“I will announce,” says the king, “what the Lord has declared. He said to me: ‘You are my son; today I have become your father. Ask, and I will give you all the nations; the whole earth will be yours…’” Psalm 2: 7b-8

Then the Devil took Jesus to a very high mountain and showed him all the kingdoms of the world in all their greatness. “All this I will give you,” the Devil said, “if you kneel down and worship me.” Matthew 4: 8-9

God the Father had already offered his Son all the nations of the world. What did the Devil hope to gain by offering Jesus something that already belonged to him?

That’s how temptation works. Who’d be tempted by something false, damaging or undesirable? The Devil’s only chance is to make something harmful appear good. Temptation promises a good that evil can’t possibly deliver or a temporary reward that, in the long run, demands too high a price.

It isn’t always easy to see through the alluring promise of immediate gratification to the long-lasting effects of our choices. A quick drink, promising instant relaxation, might be fatal to an alcoholic. Another spending spree at the mall promises fun until credit card debt takes its toll. Lashing out might temporarily relieve pent-up emotions but wreak havoc in our relationships. Belittling, gossiping, or betraying a friend or co-worker might pump up our egos, get us off the hook, or help us get ahead in the world but is it worth the loss of self-respect?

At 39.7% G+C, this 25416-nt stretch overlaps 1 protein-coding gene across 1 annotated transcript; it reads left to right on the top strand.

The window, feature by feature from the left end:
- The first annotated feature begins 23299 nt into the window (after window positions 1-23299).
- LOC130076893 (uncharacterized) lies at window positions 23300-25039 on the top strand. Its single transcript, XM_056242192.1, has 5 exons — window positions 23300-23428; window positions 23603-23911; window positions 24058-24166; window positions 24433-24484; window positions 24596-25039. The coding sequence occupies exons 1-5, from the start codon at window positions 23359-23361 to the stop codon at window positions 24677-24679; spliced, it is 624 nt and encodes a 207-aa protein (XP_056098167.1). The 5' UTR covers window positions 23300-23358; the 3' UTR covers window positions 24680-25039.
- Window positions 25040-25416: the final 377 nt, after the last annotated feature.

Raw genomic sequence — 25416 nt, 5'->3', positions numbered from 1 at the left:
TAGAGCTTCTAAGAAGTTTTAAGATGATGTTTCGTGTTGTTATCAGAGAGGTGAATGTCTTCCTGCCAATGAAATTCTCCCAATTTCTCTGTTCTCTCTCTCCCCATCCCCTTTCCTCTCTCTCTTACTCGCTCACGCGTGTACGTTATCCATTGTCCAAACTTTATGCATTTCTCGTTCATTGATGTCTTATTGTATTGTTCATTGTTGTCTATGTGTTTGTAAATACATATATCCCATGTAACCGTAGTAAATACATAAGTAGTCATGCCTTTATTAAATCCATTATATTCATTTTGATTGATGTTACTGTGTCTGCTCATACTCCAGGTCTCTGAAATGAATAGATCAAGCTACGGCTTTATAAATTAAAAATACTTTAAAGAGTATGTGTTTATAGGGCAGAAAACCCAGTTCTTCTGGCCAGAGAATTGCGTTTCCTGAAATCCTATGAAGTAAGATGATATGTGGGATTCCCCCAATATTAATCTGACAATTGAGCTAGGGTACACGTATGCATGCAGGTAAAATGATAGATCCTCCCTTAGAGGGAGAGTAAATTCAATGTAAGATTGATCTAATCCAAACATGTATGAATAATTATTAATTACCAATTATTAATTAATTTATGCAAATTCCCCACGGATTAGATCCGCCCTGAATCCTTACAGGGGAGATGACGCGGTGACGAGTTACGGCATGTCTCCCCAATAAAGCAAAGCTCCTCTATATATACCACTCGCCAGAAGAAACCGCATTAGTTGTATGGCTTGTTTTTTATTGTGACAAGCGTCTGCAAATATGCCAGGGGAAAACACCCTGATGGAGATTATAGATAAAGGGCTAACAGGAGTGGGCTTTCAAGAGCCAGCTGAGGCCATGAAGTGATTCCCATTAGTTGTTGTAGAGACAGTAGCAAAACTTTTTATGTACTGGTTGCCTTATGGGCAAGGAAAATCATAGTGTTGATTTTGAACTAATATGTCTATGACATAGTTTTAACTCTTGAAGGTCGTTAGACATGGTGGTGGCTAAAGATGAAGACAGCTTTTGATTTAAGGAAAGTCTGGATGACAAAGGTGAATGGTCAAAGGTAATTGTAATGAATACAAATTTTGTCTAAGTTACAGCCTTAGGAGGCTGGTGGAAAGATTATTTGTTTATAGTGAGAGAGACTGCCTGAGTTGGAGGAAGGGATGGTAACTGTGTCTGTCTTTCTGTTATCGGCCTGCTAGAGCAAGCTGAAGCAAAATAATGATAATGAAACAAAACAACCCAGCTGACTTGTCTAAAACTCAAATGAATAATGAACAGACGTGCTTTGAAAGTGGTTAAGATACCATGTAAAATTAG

What if we gain the world and lose our soul? For what? To feel important? Secure? Good about ourselves? The truth is, we already have all we need to feel good. We are precious to God. We are important by virtue of the fact that he loved us into being. We are secure in his love. Can we see that temptation promises something we already have? Can we see we have nothing to gain but damaged relationships with God, with others, and with our own selves by trying to take short cuts to the good that’s already ours?

Jesus saw through the immediate results of temptation to the long view that God’s perspective gives. He accepted the world his Father gave him and chose to love, rather than lord over, the nations. He saw through the Devil’s empty promises. May he give us the grace to do the same.

Prayer: Lord, help me see temptations for what they are.

Reflection: What’s tempting you right now? How will it affect you in the long run?

Copyright 2017, Barbara Hosbach

Barbara Hosbach

Barbara Hosbach

Barbara Hosbach, freelance writer, is co-chair of the CJ Chapter of the Catholic Writers Guild and member of the Catholic Press Association. Hosbach’s articles have appeared in a number of Catholic periodicals. Her latest book, Your Faith Has Made You Well: Jesus Heals in the New Testament, explores what happened when Jesus healed and what it means for us today. Your Faith Has Made You Well: Jesus Heals in the New Testament and Fools, Liars, Cheaters, and Other Bible Heroes

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